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Paul-Émile Borduas

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Paul-Émile Borduas
BornNovember 1, 1905 (1905-11)
Saint-Hilaire, Quebec
DiedFebruary 22, 1960 (1960-02-23) (aged 54)
Paris, France
EducationAteliers d'Art Sacré in Paris
Known forPainter
MovementLes Automatistes
Paul-Émile Borduas
Place Paul-Émile Borduas seen from rue Saint-Denis, ending at the Quèbec National Library and Archives
Composition 11, ca 1957. Exhibited Dec. 2011 at the Big Bang exhibition Musée des beaux-arts de Montréal

Paul-Émile Borduas (November 1, 1905 – February 22, 1960) was a Québecois artist known for his abstract paintings. He was the leader of the avant-garde Automatiste movement and the chief author of the Refus Global manifesto of 1948. Borduas had a profound impact on the development of the arts and of thought, both in the province of Quebec and in Canada.[1][2]


Borduas was born on November the first, 1905, in Saint-Hilaire, Quebec (a small village 50 kilometres from Montréal). He was the fourth child of Magloire Borduas and Éva Perrault. As a child, he engaged in bricolage - his first known artistic activity. He received five years of formal elementary school education, (which ended at the age of twelve) and some private lessons from a village resident.[3] In his teens, Borduas met church painter and decorator Ozias Leduc, and Leduc agreed to take the young artist as an apprentice. Leduc provided Borduas with basic artistic training, teaching him how to restore and decorate churches. Leduc arranged for Borduas' instruction at the École Technique, in 1919, in Sherbrooke, Quebec. In 1923, assisted by a scholarship Leduc had secured for him, he enrolled in the École des Beaux-Arts de Montréal, continuing to work for Leduc at the same time. He received prizes for his paintings at both of these institutions. Despite discord between Borduas and the school administration, he continued his studies at Leduc's urgings.[1]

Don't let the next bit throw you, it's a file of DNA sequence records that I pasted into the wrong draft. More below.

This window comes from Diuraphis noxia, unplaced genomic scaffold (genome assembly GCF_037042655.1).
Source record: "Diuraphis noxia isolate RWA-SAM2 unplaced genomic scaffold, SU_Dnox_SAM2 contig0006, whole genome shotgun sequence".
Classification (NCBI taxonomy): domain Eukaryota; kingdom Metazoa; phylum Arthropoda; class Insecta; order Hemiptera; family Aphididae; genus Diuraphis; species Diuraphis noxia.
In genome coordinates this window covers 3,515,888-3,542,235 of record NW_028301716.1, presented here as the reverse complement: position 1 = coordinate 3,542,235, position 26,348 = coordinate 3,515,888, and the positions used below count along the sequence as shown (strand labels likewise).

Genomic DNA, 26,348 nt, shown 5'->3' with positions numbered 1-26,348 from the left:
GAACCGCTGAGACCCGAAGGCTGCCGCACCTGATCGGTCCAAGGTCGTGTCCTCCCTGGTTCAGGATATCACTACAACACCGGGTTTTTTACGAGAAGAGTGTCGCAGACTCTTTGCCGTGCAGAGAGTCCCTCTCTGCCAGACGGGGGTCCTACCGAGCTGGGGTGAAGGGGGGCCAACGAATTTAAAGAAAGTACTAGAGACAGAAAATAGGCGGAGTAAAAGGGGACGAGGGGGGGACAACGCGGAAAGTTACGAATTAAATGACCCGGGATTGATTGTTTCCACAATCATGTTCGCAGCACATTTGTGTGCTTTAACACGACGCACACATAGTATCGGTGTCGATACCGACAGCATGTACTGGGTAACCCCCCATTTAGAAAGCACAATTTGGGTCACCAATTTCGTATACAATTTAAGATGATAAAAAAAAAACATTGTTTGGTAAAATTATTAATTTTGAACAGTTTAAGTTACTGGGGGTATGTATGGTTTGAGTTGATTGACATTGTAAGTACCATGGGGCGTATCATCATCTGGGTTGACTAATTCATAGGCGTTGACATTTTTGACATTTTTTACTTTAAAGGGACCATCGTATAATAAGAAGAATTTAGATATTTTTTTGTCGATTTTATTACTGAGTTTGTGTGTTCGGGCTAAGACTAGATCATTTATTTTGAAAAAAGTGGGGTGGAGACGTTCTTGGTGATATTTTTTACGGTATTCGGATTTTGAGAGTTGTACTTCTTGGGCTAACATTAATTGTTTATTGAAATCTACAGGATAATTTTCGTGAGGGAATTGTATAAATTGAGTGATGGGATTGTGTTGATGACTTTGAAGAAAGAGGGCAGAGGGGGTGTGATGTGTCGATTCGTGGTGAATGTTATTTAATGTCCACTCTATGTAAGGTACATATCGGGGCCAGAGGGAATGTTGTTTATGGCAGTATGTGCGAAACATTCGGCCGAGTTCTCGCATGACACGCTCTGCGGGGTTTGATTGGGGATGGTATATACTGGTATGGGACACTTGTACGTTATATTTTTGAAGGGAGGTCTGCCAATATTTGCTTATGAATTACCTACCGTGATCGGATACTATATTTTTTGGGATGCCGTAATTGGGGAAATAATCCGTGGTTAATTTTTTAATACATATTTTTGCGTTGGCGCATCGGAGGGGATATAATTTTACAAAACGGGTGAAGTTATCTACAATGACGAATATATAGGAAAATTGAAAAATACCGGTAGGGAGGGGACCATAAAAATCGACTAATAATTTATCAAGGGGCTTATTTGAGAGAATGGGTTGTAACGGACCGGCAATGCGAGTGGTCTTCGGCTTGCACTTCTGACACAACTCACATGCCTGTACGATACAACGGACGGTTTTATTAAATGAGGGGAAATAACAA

Upon graduation in 1927 Borduas was hired by the Montreal Catholic School Board as a high school art teacher. In January 1929 he began studies at the Ateliers d'Art Sacré in Paris, which he left to pursue church decoration work of Rambucourt, in the Meuse Valley, with Pierre Dubois in April. He returned to Saint-Hilaire in June 1930 (his funds being depleted), began teaching part-time, and in 1933 returned to teaching high school. In 1937 Borduas began teaching at l'École du Meuble. This was an important time in Borduas' life: “by meeting young men of his own generation with the same tastes and the same need for action, he finally discovered a stimulating intellectual and social environment.”[1]

In 1938, he encountered John Lyman, a Montreal painter and critic, at the first exhibition of one of Borduas' paintings. Lyman encouraged Borduas' involvement with the Contemporary Arts Society, and in January 1938 he was elected vice-president of this group. In 1941, he resumed painting after several years of study and teaching, during which time he and a group of students met regularly to discuss recent trends in European art. His first abstract paintings date from this year, and in April 1942 he exhibited 45 gouaches inspired by the abstract surrealism of Joan Miró. He became increasingly involved with about a dozen of his students, and they became known collectively as the Automatistes for their attempts to paint with pure psychic automatism as per the writings of André Breton. In January 1946, the first group exhibit of Borduas and his students was held in New York City, followed in April by an exhibit in Montreal. This was the first exhibit by a group of abstract painters in Canada.[4] A second Montreal exhibit followed in February–March 1947. A critic, responding to this exhibit, coined the name "Automatists" for the group, after Borduas' painting Automatisme 1.47.

Borduas wrote Refus Global (or "Total Refusal", anglicized) in late 1947-early 1948. It was circulated in a folder that contained other Automatists' writings. This piece was originally intended to accompany an Automatist showing, but it was actually distributed alone. Refus Global served as an important manifesto that advocated the separation of church and state in Quebec, especially for the arts. In it Borduas "denounces the forces of oppression that had made of Quebec a suffocating environment, hostile to both individual and collective creativity".[1]

We foresee a future in which man is freed from useless chains, to realize a plenitude of individual gifts, in necessary unpredictability, spontaneity and resplendent anarchy. Until then, without surrender or rest, in community of feeling with those who thirst for better life, without fear of set-backs, in encouragement or persecution, we shall pursue in joy our overwhelming need for liberation.[5]